2. I have been giving this further thought, and it occurred to me that according to the Department of Health consultation document this situation resulted because they thought that carers would either be using user trusts (who are required to CRB check any personal assistants) or else purchasing directly from a registered provider. Because carers aren't always doing this, I wonder if the situation that has arisen - that PA's can be employed by family carers without CRB checks or minimum training - has actually arisen as an oversight. Will investigate this further, but it might be something worth raising in the current DH consultation?

  3. This is really worrying me - not something I'd even thought of. My son lacks capacity (PMLD) and one of his providers has pulled back from part of his care (because of a CQC registration technicality) The solution being put forward is that we, as carers take a bit of his package as a personalized budget to employ nurses for the resultant gap. There is no way we could satisfy CQC requirements - that's why the provider has dropped this part of his care.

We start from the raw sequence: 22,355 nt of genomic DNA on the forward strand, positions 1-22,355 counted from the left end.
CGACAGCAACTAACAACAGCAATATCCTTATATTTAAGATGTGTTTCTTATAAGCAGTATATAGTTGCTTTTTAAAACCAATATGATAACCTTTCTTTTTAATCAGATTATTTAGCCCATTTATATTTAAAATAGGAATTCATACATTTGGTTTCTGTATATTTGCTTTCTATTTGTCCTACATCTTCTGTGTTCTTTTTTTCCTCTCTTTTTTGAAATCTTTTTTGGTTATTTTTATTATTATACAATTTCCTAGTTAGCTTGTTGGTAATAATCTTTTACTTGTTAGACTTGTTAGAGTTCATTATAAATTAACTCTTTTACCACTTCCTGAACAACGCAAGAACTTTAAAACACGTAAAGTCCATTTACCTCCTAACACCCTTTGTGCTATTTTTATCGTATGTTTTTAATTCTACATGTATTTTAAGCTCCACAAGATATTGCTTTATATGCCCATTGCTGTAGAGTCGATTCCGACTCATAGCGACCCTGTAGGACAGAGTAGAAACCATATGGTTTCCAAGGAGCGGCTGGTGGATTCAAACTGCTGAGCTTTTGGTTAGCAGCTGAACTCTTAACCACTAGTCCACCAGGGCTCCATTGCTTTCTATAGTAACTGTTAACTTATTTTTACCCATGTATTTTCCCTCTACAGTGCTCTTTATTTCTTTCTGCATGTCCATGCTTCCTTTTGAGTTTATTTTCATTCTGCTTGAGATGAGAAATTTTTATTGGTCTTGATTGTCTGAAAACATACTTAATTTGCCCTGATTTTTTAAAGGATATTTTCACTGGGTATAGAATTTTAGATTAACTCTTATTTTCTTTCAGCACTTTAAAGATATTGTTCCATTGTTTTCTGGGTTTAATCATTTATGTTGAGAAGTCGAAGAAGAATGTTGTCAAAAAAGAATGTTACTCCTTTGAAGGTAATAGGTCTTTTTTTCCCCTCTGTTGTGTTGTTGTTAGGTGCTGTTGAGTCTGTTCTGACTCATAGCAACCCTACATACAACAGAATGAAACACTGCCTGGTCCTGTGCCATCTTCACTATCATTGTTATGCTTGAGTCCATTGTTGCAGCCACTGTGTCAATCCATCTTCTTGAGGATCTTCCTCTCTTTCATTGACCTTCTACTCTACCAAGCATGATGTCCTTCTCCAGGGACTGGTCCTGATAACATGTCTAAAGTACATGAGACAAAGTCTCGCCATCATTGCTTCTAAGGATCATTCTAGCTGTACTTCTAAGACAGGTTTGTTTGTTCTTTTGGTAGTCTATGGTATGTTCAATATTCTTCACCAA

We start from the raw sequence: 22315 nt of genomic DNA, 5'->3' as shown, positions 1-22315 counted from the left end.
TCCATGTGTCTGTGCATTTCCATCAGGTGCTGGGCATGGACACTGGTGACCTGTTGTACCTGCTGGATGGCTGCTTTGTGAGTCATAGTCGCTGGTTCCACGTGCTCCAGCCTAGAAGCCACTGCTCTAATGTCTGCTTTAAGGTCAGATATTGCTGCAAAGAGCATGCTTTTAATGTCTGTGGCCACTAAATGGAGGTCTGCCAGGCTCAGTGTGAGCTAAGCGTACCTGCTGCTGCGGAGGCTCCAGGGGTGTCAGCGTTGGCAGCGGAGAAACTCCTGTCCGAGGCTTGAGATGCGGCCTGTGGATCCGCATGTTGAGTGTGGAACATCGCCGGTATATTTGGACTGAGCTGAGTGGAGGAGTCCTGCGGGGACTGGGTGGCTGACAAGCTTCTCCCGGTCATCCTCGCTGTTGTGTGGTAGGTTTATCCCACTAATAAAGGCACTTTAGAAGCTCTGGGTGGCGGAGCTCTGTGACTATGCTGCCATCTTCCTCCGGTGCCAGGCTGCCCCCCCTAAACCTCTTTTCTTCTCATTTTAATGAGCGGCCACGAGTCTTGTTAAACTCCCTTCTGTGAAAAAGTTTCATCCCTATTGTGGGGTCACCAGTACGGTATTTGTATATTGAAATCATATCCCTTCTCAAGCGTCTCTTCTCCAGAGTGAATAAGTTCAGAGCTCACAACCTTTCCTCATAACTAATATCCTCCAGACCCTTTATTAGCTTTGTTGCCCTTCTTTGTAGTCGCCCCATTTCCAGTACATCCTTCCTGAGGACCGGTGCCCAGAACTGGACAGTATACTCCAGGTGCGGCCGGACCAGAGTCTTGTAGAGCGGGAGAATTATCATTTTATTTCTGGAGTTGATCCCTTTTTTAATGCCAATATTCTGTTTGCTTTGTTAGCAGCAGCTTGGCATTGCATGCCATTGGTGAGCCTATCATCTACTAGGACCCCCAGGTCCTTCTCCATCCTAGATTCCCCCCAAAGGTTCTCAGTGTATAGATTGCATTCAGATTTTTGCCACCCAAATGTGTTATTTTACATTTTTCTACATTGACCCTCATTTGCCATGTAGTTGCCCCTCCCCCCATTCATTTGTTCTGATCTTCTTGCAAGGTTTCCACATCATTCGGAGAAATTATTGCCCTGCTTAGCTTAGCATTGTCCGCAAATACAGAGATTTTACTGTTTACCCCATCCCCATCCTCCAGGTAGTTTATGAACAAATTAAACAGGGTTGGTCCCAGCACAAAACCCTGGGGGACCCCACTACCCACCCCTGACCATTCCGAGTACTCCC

net result is this care isn't provided i.e. we do it.
    Idiocy is day care doesn't need CQC registration and isn't regulated - so his nurses during the day aren't covered by CQC anyway.
    CQC regulations are a mess and are causing real problems on the ground, certainly for us.

  4. Hi Ned,

    I think the practical reality is that a carer who employs someone using a direct payment is highly unlikely to be prosecuted for not being registered - probably the best thing is to ring CQC themselves and get that in writing from them. I have found the people in their call centre to be really helpful. I believe that the consultation is also exploring whether third parties should be able to purchase care from unregistered providers, which would mean you could use the providers who have pulled out due to a CQC registration technicality - although this is yet to be confirmed.

    Yep, CQC regulations do seem to be a bit of a mess at the moment! Hopefully this consultation will clear things up a bit.